• Comment by iMark — September 25, 2009 @ 4:57 pm

    Who will deliver me from this font of death?

  • Comment by Daniel — September 28, 2009 @ 8:55 am

    When will you cover the abomination that is multi-columned web pages (which this site is also guilty of)? The only truly acceptable, genuine and evidently orthodox use one-column, flexible-to-window-width, web pages in Times New Roman.

  • Comment by tyler — September 29, 2009 @ 2:00 pm

    you guys are so legalistic! at my church we dont subscribe to your font-loving religosity. instead, our church allows the pamphlets to be written a variety of font styles and colors, all center-justified of course!

  • Pingback by Stuff Christians Like: Papyrus « MrBokChoi — October 27, 2009 @ 9:12 pm

    […] I found another hilarious site on how U.S. Churches have adopted this hideous […]

  • Comment by D G Pomerhn Jr — December 22, 2009 @ 2:32 am

    Um…do I need to repent of my Wicked Queen BB font? Man, and it looked so good on my business letter headings, too…

  • Comment by rob dp — December 27, 2009 @ 12:03 pm

    good to see comic sans is no more. Palatino i think should be used to root out and more than conquer Papyrus.

  • Comment by SamWise — December 29, 2009 @ 12:38 pm

    The influx of Papyrus in Evangelical churches as exposed by Barna’s research can probably be traced to rising influence of the Emerging Conversation. Their emphasis on unity within diversity of types has lead to an inclusiveness of mimicry typefaces such as: Cyrillic (Eastern Orthodox); Arabic, Monaco, and Algerian (Islamic); Zapf Dingbat and Wingdings (Charismatic and Pentecostal); Batang, Candara, Mongolian Bantai, and Himalayan (Buddhism and Hinduism); And Roman Blackletter, Gothic, and Gaelic (Roman Catholic). The Western mainline denominations who had continued to be in the Times Roman tradition since their break with Rome during the Reformation have increasingly come under the influence of Modernism and now Post-Modernism. Thus, Emergents have introduced a flurry of new fonts they have recently evolved including: Cambria, Old English, and Baskerville from the Anglimergents; Georgia, Bookman, and Gill from the Baptimergents; Perpetua, Leelawdee, and Prestige Elite from the Presbymergents; Courier, Eurostile, and Century from the Methomergents; An finally Euphemia, Symbol, and Constantia from the Cathlomergents. Emergent Leaders have been calling for a Universal Council to manage all the faces of Emergence and to bring about a Utopia revolution. (Extracted from the National Council of Calligraphy’s report on “Scripting, Glyphs, Serifs, and Ornamentals: The influence and Ascendancy of Papyri Uncials.”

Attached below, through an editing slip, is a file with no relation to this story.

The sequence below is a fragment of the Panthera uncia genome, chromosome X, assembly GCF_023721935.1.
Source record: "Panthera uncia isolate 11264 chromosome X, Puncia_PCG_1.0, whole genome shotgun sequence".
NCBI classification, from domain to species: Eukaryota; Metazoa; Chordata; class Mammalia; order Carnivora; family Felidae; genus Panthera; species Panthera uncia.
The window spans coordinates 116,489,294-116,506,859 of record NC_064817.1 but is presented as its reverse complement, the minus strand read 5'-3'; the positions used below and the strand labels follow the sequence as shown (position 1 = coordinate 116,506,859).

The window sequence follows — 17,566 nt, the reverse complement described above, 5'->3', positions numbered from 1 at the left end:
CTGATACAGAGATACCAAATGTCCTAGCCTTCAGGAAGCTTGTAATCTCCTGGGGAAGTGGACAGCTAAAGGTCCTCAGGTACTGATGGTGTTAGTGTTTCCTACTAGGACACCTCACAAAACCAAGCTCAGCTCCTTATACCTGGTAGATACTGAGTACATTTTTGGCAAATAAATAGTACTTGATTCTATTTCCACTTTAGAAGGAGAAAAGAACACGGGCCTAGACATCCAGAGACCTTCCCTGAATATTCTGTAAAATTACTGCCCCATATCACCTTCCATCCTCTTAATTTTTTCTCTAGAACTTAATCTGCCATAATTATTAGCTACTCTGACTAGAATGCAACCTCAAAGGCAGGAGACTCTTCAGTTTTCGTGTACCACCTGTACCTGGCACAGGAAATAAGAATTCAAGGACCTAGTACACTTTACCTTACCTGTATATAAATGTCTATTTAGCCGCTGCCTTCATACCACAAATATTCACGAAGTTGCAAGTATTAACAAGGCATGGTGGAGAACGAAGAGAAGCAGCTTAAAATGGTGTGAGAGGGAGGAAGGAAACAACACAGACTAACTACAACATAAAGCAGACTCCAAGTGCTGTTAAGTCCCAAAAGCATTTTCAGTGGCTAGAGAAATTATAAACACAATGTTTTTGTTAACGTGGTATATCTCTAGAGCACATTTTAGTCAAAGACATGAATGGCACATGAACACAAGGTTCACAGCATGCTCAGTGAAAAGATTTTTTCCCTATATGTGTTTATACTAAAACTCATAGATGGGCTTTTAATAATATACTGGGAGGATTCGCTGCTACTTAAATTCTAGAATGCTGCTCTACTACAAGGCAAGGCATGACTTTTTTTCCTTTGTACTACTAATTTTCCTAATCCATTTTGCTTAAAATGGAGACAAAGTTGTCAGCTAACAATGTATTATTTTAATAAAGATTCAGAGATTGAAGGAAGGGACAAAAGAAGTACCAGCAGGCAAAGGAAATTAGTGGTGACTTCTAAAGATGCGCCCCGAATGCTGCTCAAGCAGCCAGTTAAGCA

• Comment by dave — March 4, 2010 @ 10:26 am

    dude das funny!

  • Comment by Lance Haverkamp — June 4, 2010 @ 12:39 am

    I repented for being a fontamentalist years ago.

  • Comment by Ubinam Rosarium — September 10, 2010 @ 3:41 pm

    The best (non-baptismal) font is Apple Chancery.

  • Comment by Jacob — September 22, 2010 @ 1:02 am

    This reminds me of one of my favorite hymns:
    “Come Thou Font of Every Blessing.”

    Er, something like that.

  • Comment by Cathleen — February 28, 2011 @ 11:37 am

    Fonts are fallible
    Pictures are perfect!

  • Comment by Kyle — March 7, 2011 @ 12:50 am

    Calibri is the anti-font, I fear it is nearly replaced TNR.

    TNR-Only FTW

  • Pingback by Use Comic Sans MS; Send Them to Hell « Jay Friesen's Blog — June 9, 2011 @ 9:58 am

    […] New Barna Study: Overused Typeface Gains Foothold in U.S. Churches […]

  • Comment by Truthinator — August 3, 2011 @ 11:23 am

    C, C, Ca, Can’t type…..laughing too hard! This is really funny. Great work.

  • Comment by Manny — December 30, 2011 @ 12:20 pm

    In keeping with the old “Hell fire and brimstone” the only font for me is Hellvicta. Brings um to their knees every time.

  • Comment by Michael T — January 6, 2012 @ 12:24 pm

    Has anyone come up with a baptismal font?

  • Comment by Patti — December 2, 2012 @ 1:37 pm

    Oh my, this is the best news article I’ve read in so long! And the best use of a survey. I don’t know what I like more, the article or the comments! And the ‘center justified’ comment is the best! Can’t wait to spend time with you all in Heaven. Be blessed.

  • Comment by Errol — April 19, 2013 @ 4:09 pm

    As an old timey printer who used letterpress (Chandler & Price printing presses, if I recall the name correctly) and cut my teeth on using hand held composing sticks and using dozens of different type styles, faces and sizes, there is an art in choosing the right font for whatever job you are doing so that the consumer gets the best impression for the cause he is promoting whether it be church, a retail store, or the bar across the street. My favorite font for reading my KJV on e-Sword is Gothic 32 Extended. It’s a beautiful font, almost heavenly, and easy to read. It would be excellent for church bulletins, just my opinion.